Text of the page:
Everybody has worries and fears. They can be useful because they can be warning signs of danger. They can also give us insights into the workings of our own minds. For some, understanding the source of a worry or fear helps them address a deeper issue causing it. But for most people, those repetitive bolts of worry, fear, or anxiety are nothing but a nuisance.
New insights in neuroscience offer us hope, however, in being able to change our emotional states.
During worry, fear or anxiety, brain resources tend to be flowing towards worry, fear and anxiety areas of the brain. Part of the fear architecture in the brain is the amygdala.
It’s a habit…
You might have noticed that the more we worry the more we seem to find to worry about. Worry, fear and anxiety are like habits for many people and so much so that eventually it only takes a small thing to set it off. Several years earlier, the same thing wouldn’t have had as much of an effect, if at all, and you now wonder why it is that you seemed so much stronger, more resilient, when you were younger. It’s partly because just like a muscle grows bigger and stronger through exercise, so worry, fear and anxiety brain areas grow too.
Just as a muscle becomes more powerful, so worry, fear and anxiety seem to become more powerful, in that we become more sensitive to circumstances around us and even begin to lose confidence. The phenomenon is broadly known as neuroplasticity.
This is where the hope lies though, because, a) neuroplasticity occurs in many regions of the brain, and b) it doesn’t just refer to growth but to shrinkage through lack of use. Think of what happens to a muscle if you stop using it.
The strategy I’d like to share with you uses this insight. If you stop worrying so much, you tend to find less things to worry about. That’s because you’re not using the ‘worry muscle’ as much and so it shrinks, just as a muscle shrinks if you stop working it.
Easier said than done! True! So the strategy involves bypassing the whole positive thinking thing. Instead we use simple techniques to divert resources away from the worry areas of the brain to areas associated with conscious control of our minds. It’s kind of like not letting resources flow backwards but making them flow forwards instead. Through not ‘feeding’ the worry areas so much, just like a muscle weakens through lack of use, the same happens to worry regions of the brain.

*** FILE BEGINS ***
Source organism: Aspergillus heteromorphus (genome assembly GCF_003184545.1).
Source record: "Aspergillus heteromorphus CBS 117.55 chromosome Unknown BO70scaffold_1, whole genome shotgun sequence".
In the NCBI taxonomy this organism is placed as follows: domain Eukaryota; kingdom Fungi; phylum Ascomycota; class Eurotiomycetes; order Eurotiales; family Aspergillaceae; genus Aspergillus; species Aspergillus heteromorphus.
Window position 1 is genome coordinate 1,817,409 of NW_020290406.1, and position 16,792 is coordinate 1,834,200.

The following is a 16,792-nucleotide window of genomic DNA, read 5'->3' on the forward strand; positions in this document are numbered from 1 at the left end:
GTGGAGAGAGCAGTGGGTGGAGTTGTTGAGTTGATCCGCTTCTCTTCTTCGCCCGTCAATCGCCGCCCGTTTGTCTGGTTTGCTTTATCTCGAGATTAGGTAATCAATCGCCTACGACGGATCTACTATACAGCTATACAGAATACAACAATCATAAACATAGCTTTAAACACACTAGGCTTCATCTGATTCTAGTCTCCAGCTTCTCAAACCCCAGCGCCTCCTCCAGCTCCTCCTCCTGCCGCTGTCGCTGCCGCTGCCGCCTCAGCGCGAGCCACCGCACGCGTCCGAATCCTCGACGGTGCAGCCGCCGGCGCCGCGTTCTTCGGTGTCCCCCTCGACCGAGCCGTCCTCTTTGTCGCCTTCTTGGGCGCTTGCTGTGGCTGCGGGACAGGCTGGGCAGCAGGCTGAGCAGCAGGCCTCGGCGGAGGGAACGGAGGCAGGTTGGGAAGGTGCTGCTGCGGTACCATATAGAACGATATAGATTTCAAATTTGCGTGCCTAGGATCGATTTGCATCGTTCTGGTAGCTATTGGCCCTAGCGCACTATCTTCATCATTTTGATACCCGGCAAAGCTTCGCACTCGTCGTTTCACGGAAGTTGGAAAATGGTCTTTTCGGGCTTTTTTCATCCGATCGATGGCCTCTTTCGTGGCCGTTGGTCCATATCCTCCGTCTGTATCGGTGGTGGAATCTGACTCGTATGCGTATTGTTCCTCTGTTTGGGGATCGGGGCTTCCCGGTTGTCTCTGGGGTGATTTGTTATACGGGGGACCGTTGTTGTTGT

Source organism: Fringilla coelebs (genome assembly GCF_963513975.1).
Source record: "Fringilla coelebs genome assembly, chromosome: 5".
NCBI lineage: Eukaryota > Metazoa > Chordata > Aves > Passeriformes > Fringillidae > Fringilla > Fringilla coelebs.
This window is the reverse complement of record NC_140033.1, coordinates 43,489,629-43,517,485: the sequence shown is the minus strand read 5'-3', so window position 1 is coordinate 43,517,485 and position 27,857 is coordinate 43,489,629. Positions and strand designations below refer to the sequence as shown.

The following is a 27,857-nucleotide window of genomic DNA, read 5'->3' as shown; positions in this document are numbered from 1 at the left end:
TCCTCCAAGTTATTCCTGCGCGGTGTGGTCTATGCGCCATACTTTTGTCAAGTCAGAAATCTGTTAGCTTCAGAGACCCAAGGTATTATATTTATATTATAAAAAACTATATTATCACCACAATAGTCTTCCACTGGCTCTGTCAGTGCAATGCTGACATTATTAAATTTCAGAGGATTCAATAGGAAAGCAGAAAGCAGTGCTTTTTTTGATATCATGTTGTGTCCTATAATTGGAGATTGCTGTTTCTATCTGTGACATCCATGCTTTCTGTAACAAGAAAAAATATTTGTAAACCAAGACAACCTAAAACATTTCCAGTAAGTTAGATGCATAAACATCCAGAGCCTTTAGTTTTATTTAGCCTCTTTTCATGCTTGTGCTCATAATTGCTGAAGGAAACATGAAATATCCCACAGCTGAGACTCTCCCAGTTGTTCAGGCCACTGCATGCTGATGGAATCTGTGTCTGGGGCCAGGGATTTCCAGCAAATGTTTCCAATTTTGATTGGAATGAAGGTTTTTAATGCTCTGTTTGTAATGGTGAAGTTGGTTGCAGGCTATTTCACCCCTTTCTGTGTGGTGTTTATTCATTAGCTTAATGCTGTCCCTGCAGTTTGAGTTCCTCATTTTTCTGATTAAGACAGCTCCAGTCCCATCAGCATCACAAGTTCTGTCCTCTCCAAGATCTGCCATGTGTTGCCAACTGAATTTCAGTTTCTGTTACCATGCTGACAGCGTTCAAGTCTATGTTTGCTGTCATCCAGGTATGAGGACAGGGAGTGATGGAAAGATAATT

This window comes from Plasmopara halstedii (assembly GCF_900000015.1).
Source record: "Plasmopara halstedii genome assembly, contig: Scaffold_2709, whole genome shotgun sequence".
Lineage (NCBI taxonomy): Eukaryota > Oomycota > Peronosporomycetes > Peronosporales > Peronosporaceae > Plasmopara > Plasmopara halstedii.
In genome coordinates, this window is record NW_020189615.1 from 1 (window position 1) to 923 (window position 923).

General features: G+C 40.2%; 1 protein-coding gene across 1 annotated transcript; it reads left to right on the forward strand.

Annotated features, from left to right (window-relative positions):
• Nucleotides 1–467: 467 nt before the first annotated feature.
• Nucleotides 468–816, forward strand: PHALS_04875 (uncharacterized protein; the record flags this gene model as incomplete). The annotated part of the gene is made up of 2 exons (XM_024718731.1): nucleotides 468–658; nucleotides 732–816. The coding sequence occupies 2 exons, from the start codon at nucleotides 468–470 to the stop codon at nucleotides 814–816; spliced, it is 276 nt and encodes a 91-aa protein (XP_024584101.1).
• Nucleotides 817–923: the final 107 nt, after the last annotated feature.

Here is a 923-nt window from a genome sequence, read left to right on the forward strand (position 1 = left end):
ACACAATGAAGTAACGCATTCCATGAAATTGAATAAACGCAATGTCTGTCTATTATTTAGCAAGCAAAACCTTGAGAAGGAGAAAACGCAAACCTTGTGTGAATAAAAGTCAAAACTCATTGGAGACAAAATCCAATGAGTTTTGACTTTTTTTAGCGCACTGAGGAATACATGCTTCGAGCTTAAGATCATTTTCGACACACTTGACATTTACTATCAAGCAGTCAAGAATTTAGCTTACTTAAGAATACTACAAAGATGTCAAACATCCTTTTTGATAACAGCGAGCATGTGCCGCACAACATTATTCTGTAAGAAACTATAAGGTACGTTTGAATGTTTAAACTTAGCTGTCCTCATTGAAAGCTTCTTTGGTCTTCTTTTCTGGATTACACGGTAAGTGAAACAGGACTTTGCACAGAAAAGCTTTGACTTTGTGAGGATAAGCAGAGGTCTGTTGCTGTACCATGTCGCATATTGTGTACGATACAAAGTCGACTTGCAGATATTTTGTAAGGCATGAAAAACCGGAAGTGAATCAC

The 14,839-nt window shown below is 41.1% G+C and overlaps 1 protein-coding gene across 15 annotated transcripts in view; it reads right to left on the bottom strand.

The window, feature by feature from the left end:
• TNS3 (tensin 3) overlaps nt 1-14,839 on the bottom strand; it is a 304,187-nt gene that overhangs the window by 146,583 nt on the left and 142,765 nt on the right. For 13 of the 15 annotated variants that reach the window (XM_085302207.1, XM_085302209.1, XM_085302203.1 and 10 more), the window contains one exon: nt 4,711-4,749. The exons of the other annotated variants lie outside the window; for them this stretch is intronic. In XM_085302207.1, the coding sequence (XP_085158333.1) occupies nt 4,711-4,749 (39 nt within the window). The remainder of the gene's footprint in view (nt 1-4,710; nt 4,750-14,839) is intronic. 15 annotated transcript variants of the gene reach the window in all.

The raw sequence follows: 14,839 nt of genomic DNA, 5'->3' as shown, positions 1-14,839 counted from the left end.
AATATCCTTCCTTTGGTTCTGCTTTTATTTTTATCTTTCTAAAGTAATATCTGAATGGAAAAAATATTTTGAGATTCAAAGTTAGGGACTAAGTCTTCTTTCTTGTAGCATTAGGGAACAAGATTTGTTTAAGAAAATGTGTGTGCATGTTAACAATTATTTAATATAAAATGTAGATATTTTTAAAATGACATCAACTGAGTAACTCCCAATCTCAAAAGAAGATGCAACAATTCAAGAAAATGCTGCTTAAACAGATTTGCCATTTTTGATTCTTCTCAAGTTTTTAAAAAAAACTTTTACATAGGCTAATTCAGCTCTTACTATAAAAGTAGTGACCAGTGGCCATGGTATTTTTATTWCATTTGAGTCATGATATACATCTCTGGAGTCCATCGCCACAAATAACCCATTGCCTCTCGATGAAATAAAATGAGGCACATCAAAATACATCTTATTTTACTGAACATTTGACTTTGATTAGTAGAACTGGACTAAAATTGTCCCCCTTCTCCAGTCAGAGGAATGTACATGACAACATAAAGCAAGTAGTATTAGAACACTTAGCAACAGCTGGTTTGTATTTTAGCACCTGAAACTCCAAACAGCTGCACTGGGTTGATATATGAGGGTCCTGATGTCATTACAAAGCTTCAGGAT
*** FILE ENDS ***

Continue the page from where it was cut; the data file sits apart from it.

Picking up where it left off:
It takes a little bit of work, but it can be well worth it.
Here’s what you do. Each time the worry, fear or anxiety surfaces, take a comfortable breath, focusing all of your attention on the act of breathing – the sound, the sensation in your nostrils, the movement of your tummy or chest. By doing this, you interrupt the flow of brain resources towards the worry areas and instead send resources towards the prefrontal cortex (the bit above your eyes). It’s an area at the front of your brain that’s associated with conscious control. This is because you are consciously controlling something; in this case, your breath. This prefrontal cortex, among other areas, is active when we focus our attention on our breath.
It sounds easy on paper and initially the positive effect might only last a moment or two and you might find yourself having to do it 2, 3 or even 10 times in a row. This is where the work comes in. You almost need to be relentless, focusing on your breath every time the fearful thought or feeling arises. The technique is not for everyone as some might find it tiring and you might also doubt it could actually work.
But it can bring powerful results if you keep it up for a few days. Within that time, as neuroplasticity occurs to build the prefrontal cortex while at the same time shrinking the amygdala, you might notice a little letting-up of your fearful thoughts and feelings. Keeping the practice up for a few weeks might produce lasting results.
There is another fun way to do it. Instead of focusing on your breath when the fearful feeling arises, I have encouraged people to do a little victory dance – a silly, crazy set of made-up dance moves, choreographed by your good self. The key with victory dancing is to do it long enough until you smile (or laugh) – that might take 5 seconds or half a minute. That way, you’re activating positive emotion centers of the brain instead of fear areas. The same thing occurs as before – you build positive emotion areas of the brain while shrinking the worry areas and this is because you’re giving positive emotion areas a workout in instead of feeding worry areas.
You can even add a little visualization or an affirmation while you do the breath thing or the victory dance thing. For the visualization you might imagine the worry area of the brain shrinking down. For the affirmation you might say a positive statement that reflects how you intend to feel.
And if motivation to do it is a hurdle for you, a good thing to help keep you motivated is to remind yourself that you’re simply choosing to work different muscles. We all know how muscles get stronger and weaker depending on how much we exercise them. Doing this and acknowledging that there are actual changes taking place in the brain can provide just the motivation you need.
It is a vey useful strategy. It might not be for everyone and it’s also not the answer to all of our worries, fears, and anxieties. But it certainly is a useful tool.